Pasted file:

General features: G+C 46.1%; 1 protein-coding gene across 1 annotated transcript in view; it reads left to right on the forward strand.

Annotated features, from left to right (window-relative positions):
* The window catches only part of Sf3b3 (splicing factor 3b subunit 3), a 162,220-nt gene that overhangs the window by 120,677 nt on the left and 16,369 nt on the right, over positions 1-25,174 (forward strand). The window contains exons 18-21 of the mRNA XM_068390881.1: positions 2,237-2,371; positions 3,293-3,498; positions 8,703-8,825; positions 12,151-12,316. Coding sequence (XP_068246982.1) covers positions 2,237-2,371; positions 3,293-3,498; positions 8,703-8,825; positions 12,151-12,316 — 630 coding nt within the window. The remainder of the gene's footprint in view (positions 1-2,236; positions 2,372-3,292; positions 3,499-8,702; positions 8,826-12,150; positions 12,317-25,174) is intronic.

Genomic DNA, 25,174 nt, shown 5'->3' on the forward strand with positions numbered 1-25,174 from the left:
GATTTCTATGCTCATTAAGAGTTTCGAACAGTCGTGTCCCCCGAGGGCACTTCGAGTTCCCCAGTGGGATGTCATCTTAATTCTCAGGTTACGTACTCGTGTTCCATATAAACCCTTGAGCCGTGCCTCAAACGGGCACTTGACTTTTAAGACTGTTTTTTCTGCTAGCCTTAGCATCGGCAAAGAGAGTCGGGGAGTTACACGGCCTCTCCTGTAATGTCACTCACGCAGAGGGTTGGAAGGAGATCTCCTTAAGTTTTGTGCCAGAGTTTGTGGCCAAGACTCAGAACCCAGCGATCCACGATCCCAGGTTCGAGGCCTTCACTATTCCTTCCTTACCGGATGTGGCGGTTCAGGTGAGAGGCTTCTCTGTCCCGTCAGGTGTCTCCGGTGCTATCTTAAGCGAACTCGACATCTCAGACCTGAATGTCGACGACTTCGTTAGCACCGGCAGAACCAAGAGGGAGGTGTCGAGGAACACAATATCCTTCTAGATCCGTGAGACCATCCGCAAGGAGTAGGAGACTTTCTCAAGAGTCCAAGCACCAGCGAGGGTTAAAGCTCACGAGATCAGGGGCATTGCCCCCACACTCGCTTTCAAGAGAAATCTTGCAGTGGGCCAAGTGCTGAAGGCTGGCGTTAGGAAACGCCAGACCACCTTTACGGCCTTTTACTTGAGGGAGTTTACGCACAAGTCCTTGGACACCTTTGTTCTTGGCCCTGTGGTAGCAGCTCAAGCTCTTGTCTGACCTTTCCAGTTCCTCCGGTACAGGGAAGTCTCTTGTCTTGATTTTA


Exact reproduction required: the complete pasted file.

General features: G+C 46.1%; 1 protein-coding gene across 1 annotated transcript in view; it reads left to right on the forward strand.

Annotated features, from left to right (window-relative positions):
* The window catches only part of Sf3b3 (splicing factor 3b subunit 3), a 162,220-nt gene that overhangs the window by 120,677 nt on the left and 16,369 nt on the right, over positions 1-25,174 (forward strand). The window contains exons 18-21 of the mRNA XM_068390881.1: positions 2,237-2,371; positions 3,293-3,498; positions 8,703-8,825; positions 12,151-12,316. Coding sequence (XP_068246982.1) covers positions 2,237-2,371; positions 3,293-3,498; positions 8,703-8,825; positions 12,151-12,316 — 630 coding nt within the window. The remainder of the gene's footprint in view (positions 1-2,236; positions 2,372-3,292; positions 3,499-8,702; positions 8,826-12,150; positions 12,317-25,174) is intronic.

Genomic DNA, 25,174 nt, shown 5'->3' on the forward strand with positions numbered 1-25,174 from the left:
GATTTCTATGCTCATTAAGAGTTTCGAACAGTCGTGTCCCCCGAGGGCACTTCGAGTTCCCCAGTGGGATGTCATCTTAATTCTCAGGTTACGTACTCGTGTTCCATATAAACCCTTGAGCCGTGCCTCAAACGGGCACTTGACTTTTAAGACTGTTTTTTCTGCTAGCCTTAGCATCGGCAAAGAGAGTCGGGGAGTTACACGGCCTCTCCTGTAATGTCACTCACGCAGAGGGTTGGAAGGAGATCTCCTTAAGTTTTGTGCCAGAGTTTGTGGCCAAGACTCAGAACCCAGCGATCCACGATCCCAGGTTCGAGGCCTTCACTATTCCTTCCTTACCGGATGTGGCGGTTCAGGTGAGAGGCTTCTCTGTCCCGTCAGGTGTCTCCGGTGCTATCTTAAGCGAACTCGACATCTCAGACCTGAATGTCGACGACTTCGTTAGCACCGGCAGAACCAAGAGGGAGGTGTCGAGGAACACAATATCCTTCTAGATCCGTGAGACCATCCGCAAGGAGTAGGAGACTTTCTCAAGAGTCCAAGCACCAGCGAGGGTTAAAGCTCACGAGATCAGGGGCATTGCCCCCACACTCGCTTTCAAGAGAAATCTTGCAGTGGGCCAAGTGCTGAAGGCTGGCGTTAGGAAACGCCAGACCACCTTTACGGCCTTTTACTTGAGGGAGTTTACGCACAAGTCCTTGGACACCTTTGTTCTTGGCCCTGTGGTAGCAGCTCAAGCTCTTGTCTGACCTTTCCAGTTCCTCCGGTACAGGGAAGTCTCTTGTCTTGATTTTA